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Images in Neurology
March 2018

Atypical Cause of “Typical” Hypertensive Intracranial Bleeding

Author Affiliations
  • 1Department of Neurology, University of Texas Health Science Center at Houston
JAMA Neurol. 2018;75(3):373. doi:10.1001/jamaneurol.2017.4099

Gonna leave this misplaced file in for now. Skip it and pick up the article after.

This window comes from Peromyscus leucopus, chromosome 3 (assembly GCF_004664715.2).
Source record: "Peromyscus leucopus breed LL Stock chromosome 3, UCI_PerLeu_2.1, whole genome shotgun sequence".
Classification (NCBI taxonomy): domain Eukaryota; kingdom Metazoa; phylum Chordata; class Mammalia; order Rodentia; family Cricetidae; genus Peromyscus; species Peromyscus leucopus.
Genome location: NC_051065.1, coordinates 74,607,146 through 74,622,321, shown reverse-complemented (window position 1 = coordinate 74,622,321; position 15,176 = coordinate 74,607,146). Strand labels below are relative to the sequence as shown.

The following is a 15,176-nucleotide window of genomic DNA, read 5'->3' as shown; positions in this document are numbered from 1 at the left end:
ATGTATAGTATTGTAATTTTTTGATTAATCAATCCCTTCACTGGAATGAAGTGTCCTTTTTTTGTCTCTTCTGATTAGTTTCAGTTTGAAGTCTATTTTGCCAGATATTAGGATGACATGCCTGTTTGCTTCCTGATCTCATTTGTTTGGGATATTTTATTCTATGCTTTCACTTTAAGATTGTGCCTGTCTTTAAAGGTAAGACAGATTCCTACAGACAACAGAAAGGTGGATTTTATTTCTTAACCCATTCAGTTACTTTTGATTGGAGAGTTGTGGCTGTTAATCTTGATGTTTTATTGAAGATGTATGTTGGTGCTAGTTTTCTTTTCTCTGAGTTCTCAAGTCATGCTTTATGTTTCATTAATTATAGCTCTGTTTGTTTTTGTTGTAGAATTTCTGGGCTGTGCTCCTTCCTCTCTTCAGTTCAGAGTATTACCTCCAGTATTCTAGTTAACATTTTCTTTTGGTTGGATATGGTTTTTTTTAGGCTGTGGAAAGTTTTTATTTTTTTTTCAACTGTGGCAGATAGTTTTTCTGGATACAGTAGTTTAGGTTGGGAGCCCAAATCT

A man in his 50s with no known medical history presented with acute left hemiplegia. Noncontrast computed tomography of the head revealed right putamenal and intraventricular hemorrhage (Figure, A). Blood pressure at presentation was 211/100 mm Hg, without evidence of chronic hypertension on echocardiogram or electrocardiogram. Computed tomography angiography of the brain revealed occlusion of the right middle cerebral artery (MCA) with abnormal surrounding vasculature. Digital subtraction angiography demonstrated proximal MCA occlusion with dysplastic lenticulostriate branches serving as bypass to the distal-M1 MCA segment (Figure, B), suggesting that the cause of the hemorrhage was dysplastic vessel rupture. He was treated with blood pressure reduction medication, and an MCA bypass was planned to reduce flow in the dysplastic vessels.

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